I am not a demon. Who am I?

Forty years after Angolan´s independency  an  ancestral spirit appears in an abandoned colonial mansion, in the metropolitan city center of Luanda (Angola). The defamation of the African religion during colonialism disconnected most Angolans from their ancestors. Because its people now live life through Christianity its appearance is confused as a manifestation of demons.

During the scramble for Africa, white imperialists, priests and churches promoted Christianity and civilization to remodel the African culture. European imperialism was aggressive and obligated most Africans to abolish their cultural behaviour and change their cultural values to adore a religion, culture, habits and language which worked in favour of colonialism, any other form of religion was a false superstition. If you disconnect a man from its roots and you gain power over his mind, this man will become whatever you want him to become. The ancestral spirit spoke in a dialect from the ancient Kingdom of Angola but his people could not understand him as most Angolans living in the metropolitan city speak Portuguese, French or English. 

His voice was condemned to be the roar of a demon tormenting the mansion visitors.The tales told by street book sellers is that the opulent mansion is not sold but abandoned because of its demons. The defamation used in the imperialism period destroyed the respect and believe Angolans had about the existence of a higher power guiding them through spiritualism. Imperialism had such a force that some colonised African countries continued to reject their roots, cultural values, power, land and ancient religious practices. The ancestral spirit uses his body language to convince its people that his appearance is not the manifestation of a demon but a wise ancestor trying to speak to this generation to pass the wisdom and vision our ancestors have for Angola in the 21st century.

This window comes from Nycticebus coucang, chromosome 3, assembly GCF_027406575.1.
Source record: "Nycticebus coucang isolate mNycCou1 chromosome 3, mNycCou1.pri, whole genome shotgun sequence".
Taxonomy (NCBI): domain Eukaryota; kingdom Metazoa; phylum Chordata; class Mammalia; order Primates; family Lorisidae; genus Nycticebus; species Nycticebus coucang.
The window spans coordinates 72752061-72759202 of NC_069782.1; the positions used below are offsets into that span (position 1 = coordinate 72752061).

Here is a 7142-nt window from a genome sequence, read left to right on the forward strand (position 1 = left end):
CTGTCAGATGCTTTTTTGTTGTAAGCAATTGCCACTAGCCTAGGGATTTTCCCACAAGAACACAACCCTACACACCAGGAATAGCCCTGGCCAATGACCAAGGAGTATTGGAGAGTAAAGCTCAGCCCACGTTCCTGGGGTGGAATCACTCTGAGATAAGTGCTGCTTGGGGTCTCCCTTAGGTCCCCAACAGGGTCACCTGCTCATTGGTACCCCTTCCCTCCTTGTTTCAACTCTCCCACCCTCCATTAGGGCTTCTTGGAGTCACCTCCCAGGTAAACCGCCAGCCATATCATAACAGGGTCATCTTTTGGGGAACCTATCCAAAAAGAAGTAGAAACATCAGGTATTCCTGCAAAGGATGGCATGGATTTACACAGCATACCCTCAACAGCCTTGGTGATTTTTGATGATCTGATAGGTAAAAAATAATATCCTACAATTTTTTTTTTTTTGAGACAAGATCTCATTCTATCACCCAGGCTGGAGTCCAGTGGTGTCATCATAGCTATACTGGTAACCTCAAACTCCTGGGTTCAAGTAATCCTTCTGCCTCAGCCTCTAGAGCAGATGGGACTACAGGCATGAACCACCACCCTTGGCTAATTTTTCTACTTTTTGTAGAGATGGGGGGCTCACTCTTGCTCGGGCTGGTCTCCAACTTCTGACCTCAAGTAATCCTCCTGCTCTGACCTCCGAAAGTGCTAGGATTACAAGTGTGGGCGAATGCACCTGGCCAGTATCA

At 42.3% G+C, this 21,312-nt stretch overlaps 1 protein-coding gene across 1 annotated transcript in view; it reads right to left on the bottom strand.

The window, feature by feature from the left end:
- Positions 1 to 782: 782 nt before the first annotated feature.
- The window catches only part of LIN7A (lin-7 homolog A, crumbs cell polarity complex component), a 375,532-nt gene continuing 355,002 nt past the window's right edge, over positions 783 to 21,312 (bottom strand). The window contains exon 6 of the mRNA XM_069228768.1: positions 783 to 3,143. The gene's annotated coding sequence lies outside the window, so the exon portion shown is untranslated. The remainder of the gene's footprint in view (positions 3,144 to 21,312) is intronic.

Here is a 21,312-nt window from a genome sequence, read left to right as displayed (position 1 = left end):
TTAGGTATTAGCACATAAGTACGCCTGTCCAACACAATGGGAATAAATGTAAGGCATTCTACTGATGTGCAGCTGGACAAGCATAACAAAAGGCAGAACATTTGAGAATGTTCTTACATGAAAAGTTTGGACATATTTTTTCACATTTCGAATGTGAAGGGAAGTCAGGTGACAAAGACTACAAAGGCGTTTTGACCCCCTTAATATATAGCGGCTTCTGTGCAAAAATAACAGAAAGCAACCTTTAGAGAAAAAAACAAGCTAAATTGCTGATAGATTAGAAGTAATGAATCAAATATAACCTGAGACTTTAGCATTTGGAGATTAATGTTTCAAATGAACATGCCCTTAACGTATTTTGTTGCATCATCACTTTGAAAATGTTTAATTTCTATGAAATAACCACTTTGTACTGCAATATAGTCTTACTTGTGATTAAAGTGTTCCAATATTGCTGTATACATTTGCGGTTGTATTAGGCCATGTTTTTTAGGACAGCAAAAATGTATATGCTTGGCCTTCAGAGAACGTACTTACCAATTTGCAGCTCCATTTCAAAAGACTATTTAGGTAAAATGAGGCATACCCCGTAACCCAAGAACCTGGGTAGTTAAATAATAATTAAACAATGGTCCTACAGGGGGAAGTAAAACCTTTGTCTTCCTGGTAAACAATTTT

*This is a tale written by street vendors and Keyezua



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You may recognize this fabric. Its iconic design was created over fifty years ago by Vlisco textile designer Toon van de Manakker, who based the print on a 19th century Ethiopian noblewoman’s tunic. The pattern was originally one of the most important products in the Vlisco range, a beloved best-seller that has been imitated repeatedly since the sixties and continues to be produced to this day.

At Vlisco, it is the consumer who names each product, which is why you may know this fabric as ‘Addis Ababa’, 'Miriam Makeba’, 'Mashallah’, or may simply refer to it as 'dashiki print'—after the garment on which it has had its greatest cultural influence. What you may not know, is that one of the most popular names for the fabric, 'Angelina’, has its roots in 1970s Ghana.

In the late seventies, the popularity of the print coincided with the release of the hit song “Angelina” by legendary Ghanaian highlife group The Sweet Talks. People began referring to the printed fabric as 'Angelina’ (after the similarly vibrant track) and the name has become so popular that even Vlisco now uses it when referring to the iconic print. If you have always wondered why it is they call it 'Angelina’, now you know!